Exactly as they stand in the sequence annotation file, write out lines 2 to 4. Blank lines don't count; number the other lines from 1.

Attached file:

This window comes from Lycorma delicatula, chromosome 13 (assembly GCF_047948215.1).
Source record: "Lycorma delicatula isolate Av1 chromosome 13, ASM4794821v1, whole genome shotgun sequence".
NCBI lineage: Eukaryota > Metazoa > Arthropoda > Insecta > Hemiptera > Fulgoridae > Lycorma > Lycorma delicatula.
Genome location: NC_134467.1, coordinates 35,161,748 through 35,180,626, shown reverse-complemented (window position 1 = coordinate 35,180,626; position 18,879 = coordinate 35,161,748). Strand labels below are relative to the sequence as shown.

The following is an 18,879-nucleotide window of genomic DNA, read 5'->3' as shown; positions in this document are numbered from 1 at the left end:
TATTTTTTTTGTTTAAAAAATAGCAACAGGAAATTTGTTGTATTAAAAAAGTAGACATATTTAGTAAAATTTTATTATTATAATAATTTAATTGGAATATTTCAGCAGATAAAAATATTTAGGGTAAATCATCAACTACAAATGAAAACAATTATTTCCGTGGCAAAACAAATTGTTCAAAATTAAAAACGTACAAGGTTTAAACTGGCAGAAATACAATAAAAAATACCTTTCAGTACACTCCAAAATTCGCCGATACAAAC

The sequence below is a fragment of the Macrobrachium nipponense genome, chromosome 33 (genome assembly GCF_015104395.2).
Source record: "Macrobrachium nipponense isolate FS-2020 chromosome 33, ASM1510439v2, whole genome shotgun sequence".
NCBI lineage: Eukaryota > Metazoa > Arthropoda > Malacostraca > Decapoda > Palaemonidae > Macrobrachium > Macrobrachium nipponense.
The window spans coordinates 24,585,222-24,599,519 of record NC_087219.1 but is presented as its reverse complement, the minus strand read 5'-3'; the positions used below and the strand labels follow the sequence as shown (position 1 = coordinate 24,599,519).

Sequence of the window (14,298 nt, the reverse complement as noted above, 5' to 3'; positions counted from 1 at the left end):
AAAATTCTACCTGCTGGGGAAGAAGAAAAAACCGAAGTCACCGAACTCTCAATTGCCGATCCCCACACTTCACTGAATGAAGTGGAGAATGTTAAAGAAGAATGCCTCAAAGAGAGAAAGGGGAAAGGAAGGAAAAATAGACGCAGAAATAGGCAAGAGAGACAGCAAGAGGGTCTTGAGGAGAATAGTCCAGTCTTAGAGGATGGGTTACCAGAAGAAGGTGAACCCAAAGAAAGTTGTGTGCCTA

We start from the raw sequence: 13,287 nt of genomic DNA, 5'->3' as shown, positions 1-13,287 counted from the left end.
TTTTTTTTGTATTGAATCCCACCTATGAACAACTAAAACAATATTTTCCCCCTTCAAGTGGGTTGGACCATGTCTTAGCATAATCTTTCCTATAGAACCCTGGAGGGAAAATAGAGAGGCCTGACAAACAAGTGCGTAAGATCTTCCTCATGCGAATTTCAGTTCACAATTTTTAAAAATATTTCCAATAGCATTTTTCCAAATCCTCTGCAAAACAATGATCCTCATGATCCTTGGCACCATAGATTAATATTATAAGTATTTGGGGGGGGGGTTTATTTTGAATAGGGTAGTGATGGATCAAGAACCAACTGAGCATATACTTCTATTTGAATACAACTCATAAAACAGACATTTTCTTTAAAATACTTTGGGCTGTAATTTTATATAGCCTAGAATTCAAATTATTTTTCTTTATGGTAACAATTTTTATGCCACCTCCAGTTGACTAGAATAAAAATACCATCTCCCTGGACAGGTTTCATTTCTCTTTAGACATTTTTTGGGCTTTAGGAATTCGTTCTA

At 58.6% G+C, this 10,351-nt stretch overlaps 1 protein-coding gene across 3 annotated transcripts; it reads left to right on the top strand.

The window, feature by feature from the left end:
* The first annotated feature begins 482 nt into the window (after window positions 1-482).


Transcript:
Source record: "Lycorma delicatula isolate Av1 chromosome 13, ASM4794821v1, whole genome shotgun sequence".
NCBI lineage: Eukaryota > Metazoa > Arthropoda > Insecta > Hemiptera > Fulgoridae > Lycorma > Lycorma delicatula.
Genome location: NC_134467.1, coordinates 35,161,748 through 35,180,626, shown reverse-complemented (window position 1 = coordinate 35,180,626; position 18,879 = coordinate 35,161,748). Strand labels below are relative to the sequence as shown.